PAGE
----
There’s a trail I like to take back of the small cluster of houses where I live outside Las Cruces. If I can I walk it early mornings and evenings just before dark. When I was a kid I did something similar, walking the pasture behind my parents’ house. On good days I’d spot a horny toad or two, ground squirrels, and puzzled over holes. Did they harbor a rattlesnake?
Here, near the Rio Grande, I’m entertained the same way: a prairie falcon one day, a Black Phoebe the next. Lizards skedaddle and roadrunners stop, eye me, and flee, their rudder-like tails coursing them along.
So when I saw a large turtle down in one of the several water treatment tanks alongside the path, I stopped and waited. No movement. It was a large turtle, maybe a snapping turtle; then on day three of my observation I began to worry. The tank was nearly dry, the Dona Ana Water Board having rotated the tun-off into another their black plastic bottomed reservoirs. Sand covered the bottom now and there were tracks in and out, something else besides the turtle seeking water. Or maybe the turtle.
The next time by, I realized the turtle probably was dead; there had been no movement of the shell. Then the next day I noticed two more shells. They might be surfacing, digging out really, from the sipapu-like hole in the tank’s middle, the only hint of water left. But they all appear dead as if the life within evaporated along with the water, leaving home.
I thought about that shell that had housed such a life.
Maybe it’s my sinus attack that followed me from my own shell in Vega, Texas, the old bungalow style farmhouse I’ve owned since the mid-1970s. The dust accumulates there, too, a kind of permanent evaporation. But whenever I go back to check on the house and my farm nearby, I open the door to a perpetual spicy smell. It might be the cedar chest in the back room. Whatever, it reminds me of my great aunt and uncle who owned the house and kindly left it to me, since none of their children cared about it.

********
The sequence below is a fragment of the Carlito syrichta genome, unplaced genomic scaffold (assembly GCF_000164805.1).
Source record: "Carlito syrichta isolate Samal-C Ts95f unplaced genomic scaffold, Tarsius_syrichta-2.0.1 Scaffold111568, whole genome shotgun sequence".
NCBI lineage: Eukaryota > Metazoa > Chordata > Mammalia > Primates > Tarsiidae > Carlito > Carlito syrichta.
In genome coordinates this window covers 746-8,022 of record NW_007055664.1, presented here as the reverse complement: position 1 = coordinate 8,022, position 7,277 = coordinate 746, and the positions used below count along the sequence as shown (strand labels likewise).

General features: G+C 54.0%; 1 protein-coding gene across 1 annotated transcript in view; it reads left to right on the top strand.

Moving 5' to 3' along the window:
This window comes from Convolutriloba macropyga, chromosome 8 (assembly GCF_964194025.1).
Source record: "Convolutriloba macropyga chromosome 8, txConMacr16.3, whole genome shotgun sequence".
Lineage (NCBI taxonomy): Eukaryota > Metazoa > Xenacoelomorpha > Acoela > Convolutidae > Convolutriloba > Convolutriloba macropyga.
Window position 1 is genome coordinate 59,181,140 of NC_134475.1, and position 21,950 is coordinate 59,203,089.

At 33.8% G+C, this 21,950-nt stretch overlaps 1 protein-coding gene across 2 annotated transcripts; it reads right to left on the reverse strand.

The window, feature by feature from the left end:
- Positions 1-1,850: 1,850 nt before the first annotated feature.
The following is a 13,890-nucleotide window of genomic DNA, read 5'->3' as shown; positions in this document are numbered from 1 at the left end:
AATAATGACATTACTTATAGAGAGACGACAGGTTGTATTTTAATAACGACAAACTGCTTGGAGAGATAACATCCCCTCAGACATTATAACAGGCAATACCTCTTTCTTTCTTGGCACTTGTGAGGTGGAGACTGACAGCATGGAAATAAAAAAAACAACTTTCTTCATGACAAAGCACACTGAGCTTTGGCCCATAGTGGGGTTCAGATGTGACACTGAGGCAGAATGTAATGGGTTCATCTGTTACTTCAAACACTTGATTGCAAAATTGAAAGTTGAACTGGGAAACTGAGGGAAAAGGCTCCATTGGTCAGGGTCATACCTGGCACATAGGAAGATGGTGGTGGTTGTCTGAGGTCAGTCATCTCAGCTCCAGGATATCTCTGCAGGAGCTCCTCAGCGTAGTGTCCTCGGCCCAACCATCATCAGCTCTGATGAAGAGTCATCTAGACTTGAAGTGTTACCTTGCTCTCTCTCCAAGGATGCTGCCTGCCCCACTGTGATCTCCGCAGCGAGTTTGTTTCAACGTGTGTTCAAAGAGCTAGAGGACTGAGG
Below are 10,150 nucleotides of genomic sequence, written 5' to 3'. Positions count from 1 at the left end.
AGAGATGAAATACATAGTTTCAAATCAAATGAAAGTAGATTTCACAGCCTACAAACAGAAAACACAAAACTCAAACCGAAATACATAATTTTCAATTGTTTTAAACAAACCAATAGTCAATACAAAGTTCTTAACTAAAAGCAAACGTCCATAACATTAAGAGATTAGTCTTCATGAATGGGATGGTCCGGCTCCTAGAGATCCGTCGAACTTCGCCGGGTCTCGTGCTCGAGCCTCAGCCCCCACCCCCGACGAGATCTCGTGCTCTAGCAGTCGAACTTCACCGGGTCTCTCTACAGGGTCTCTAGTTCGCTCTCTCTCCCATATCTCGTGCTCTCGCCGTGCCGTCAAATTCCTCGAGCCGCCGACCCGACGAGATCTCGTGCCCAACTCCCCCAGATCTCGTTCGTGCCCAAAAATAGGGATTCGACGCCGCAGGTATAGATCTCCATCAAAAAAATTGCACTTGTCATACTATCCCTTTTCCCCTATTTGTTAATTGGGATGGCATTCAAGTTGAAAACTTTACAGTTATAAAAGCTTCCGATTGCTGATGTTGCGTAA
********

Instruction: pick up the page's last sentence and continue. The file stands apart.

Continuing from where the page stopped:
I look around at the “artifacts” there: old photographs, collectibles from far-flung travels, one grandmother’s four poster bed, and on the back porch, my uncle Vern’s work-worn saws and shovels. A camel’s bell from Ethiopia, Native American pots from New Mexico, two china cabinets full of items of my other grandmother’s and my mother’s. I still have my mother’s china painting kit, though I cannot paint a stroke.
This is my shell and when I leave it, I feel a vacancy. It has been my shelter through failed relationships and joyous celebrations, intimate encounters, and family dinners. It holds my memories now, even though I know we are not supposed to be attached to material objects. But they all key a connection, reminders of the roots of my life.
If and when we come to the point of going into a retirement home, we are supposed to ready ourselves by culling, by getting rid of all this “stuff.” We are shamed by hoarding shows and cautionary tales about aging and the need to scale down.
I tried to start this process by inviting a local realtor over to see what I might ask for the place. Of course it would have to be emptied out. I made jokes about a bulldozer or two (there is a basement full). The realtor was quiet going through the house. The large baseboards and turn of the century fixtures, even the claw foot tub, did not impress. She quickly disappeared back into her car tossing some closer over her shoulder: “Haven’t a clue how to list it.”
I never saw her again.
I wonder about our shells and ourselves, oozing history.